There are notable people and events linked with the cathedral.
Matthew Boulton, industrialist and entrepreneur and founder of the famous Lunar Society was baptised at St Philip’s in William Small, a fellow Lunar Society member and tutor to Thomas Jefferson worshipped and was buried here and is commemorated with a memorial plaque in the west end of the nave. James Keir a chemist and also part of the Lunar Society was married here in 1770. John Baskerville, the well-known printer and associate of the Lunar Society was a one time church warden at St Philips as was William Withering.
The so called “Priestley Riots” of 1791 were sparked off following a dinner at the local Dadley’s hotel. The dinner was attended by liberals and radicals to commemorate the start of the French Revolution who were jostled by a pro-church and King mob.This mob then moved on to the property of radical Unitarian scientist, Joseph Priestley. Allegedly, the tensions that led to the riots were exacerbated by the rector of St Philip’s the Rev Spencer Madan, who attached Priestley’s political views.
The Birmingham Triennial was a musical festival held at St Philip’s to raise money for a new hospital. These music festivals were so popular that they outgrew St Philip's and The Town Hall was built as a fitting venue.
Edward Burne-Jones was born close to St Philip’s in 1833 and was baptised here in 1834. He famously designed remarkable stained-glass windows for the church later in the C19th. Samuel Lines topographic artist and founder member of the Birmingham Society of Artists is buried in the churchyard. His tomb is one of the listed monuments in the churchyard and faces the studio where he worked. Reverend Arthur Broome the founder of the Society for Prevention of Cruelty to Animals was buried here in 1834, only a record in the registers survives. He died whilst living as a penniless itinerant preacher in nearby Bull Street.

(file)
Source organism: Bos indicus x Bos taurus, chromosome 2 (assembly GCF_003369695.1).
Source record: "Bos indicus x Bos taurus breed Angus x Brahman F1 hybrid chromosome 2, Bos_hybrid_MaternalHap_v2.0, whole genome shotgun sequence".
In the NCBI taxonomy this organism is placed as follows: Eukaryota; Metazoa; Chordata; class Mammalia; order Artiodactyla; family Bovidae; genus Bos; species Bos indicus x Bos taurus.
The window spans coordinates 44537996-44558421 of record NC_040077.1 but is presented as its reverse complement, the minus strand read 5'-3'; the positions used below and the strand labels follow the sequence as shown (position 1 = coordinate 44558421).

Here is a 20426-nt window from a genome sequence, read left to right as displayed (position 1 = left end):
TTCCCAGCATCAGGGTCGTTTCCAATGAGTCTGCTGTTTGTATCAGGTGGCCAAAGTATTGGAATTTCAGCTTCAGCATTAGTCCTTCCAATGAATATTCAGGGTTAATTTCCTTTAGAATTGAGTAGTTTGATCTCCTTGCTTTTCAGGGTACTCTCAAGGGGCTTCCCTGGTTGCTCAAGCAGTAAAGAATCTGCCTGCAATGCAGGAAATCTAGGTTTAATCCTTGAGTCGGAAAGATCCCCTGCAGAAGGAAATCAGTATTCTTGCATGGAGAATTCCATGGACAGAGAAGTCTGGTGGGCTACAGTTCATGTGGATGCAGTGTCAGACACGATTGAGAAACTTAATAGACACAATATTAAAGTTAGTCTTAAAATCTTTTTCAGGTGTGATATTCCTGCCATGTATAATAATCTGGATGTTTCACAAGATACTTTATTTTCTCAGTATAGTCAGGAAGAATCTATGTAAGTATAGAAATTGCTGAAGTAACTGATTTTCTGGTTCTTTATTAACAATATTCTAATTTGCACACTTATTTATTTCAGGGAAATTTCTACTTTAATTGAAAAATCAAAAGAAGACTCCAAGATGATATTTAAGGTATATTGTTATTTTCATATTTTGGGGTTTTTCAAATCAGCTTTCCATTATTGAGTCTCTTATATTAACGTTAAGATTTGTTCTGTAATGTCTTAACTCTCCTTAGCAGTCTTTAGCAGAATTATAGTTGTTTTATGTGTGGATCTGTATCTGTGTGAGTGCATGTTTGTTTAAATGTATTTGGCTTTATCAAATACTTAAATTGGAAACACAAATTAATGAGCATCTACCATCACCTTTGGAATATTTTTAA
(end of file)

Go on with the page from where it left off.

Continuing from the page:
The Eighteenth century can be seen as the golden age in the production of church monuments and the cathedral has a rich variety. There are mainly simple wall tablets and Greek revival motifs such as winged cherubs, urns, scrolls or coiled snakes. C19th and C20th monuments also feature most notably an endearing and impressive memorial to an artist, Moses Haughton and the unusual First World War memorial to battalions from the Royal Warwickshire Regiments by A S Dixon installed in 1920. There are memorials to all of the Bishops within the building including an impressive bronze portrait relief of Bishop Barnes and a floor tablet to Bishop Wilson. Wilson had been Bishop of Singapore at the time of the Japanese invasion during World War II and was held prisoner throughout the Japanese occupation.
Join us for Ash Wednesday. To mark the start of Lent, there will be an opportunity to ...Read